Donald Trump’s moment
- Sebi wants bourses to charge higher for illiquid stocks
- Rahul Gandhi says India feeling tired, directionless, only Congress can take it forward
- Bengaluru, India’s Silicon Valley, faces man-made water crisis
- Daler Mehndi sentenced to 2 years jail in human trafficking case, gets bail
- Xi Jinping re-elected as China’s president, loyalist Wang Qishan vice president
It’s official. With the 2016 Republican National Convention underway in Cleveland, Ohio, Donald Trump is now the anointed Republican candidate for the US presidential election later this year. Speculation that a party establishment that finds him difficult to stomach might find a way to deny him the ticket at the last minute has come to naught.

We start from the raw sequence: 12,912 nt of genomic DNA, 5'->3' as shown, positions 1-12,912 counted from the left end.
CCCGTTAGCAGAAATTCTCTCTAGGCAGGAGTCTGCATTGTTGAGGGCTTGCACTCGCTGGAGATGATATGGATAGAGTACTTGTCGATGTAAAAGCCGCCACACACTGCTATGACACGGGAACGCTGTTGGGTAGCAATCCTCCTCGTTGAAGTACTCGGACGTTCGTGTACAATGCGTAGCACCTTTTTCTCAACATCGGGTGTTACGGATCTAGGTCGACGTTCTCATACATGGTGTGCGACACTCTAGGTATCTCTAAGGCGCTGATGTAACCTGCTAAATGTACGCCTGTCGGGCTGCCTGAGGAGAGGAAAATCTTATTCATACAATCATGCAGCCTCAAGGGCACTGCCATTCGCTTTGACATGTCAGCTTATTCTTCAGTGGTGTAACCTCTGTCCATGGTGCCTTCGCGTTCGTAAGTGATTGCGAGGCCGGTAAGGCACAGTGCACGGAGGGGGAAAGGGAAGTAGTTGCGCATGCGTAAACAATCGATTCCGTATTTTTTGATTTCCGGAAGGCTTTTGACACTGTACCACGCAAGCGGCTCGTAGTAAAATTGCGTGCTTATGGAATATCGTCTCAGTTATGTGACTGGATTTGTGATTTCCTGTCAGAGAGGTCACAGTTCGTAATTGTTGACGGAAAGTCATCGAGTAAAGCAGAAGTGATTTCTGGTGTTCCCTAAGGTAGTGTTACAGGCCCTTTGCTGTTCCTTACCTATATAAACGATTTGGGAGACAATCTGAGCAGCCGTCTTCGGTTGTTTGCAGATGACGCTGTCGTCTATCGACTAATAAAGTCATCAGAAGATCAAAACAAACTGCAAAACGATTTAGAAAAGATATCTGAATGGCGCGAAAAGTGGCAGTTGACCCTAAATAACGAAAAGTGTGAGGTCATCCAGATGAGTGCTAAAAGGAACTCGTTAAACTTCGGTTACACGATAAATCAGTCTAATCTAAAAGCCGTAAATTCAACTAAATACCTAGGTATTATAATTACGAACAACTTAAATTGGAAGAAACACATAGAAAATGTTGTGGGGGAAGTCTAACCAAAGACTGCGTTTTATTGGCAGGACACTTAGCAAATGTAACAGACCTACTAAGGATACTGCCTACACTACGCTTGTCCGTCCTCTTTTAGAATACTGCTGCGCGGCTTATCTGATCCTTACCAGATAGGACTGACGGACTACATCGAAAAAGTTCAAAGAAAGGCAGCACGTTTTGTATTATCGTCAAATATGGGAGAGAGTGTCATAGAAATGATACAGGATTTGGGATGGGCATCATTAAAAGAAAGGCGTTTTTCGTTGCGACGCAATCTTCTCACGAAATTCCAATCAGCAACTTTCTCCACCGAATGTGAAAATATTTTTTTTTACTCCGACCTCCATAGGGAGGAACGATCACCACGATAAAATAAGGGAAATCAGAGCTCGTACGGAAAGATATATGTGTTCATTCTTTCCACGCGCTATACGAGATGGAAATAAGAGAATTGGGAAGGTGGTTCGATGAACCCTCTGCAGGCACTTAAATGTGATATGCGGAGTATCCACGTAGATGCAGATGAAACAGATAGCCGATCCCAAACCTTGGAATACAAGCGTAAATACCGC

Conventional wisdom and the majority of the polls carried out so far dictate that he will lose to Hillary Clinton—the Democrat candidate and a more mainstream figure. But conventional wisdom had also dictated that he had no chance of winning the nomination. Trump is selling a particular brand of nationalism at a unique moment in American politics that gives him a chance to succeed that he might not have had in any other year.
From Brussels to New Delhi, this is cause for concern. Rampantly protectionist policies and unpredictability are the last things a tottering global economy needs right now.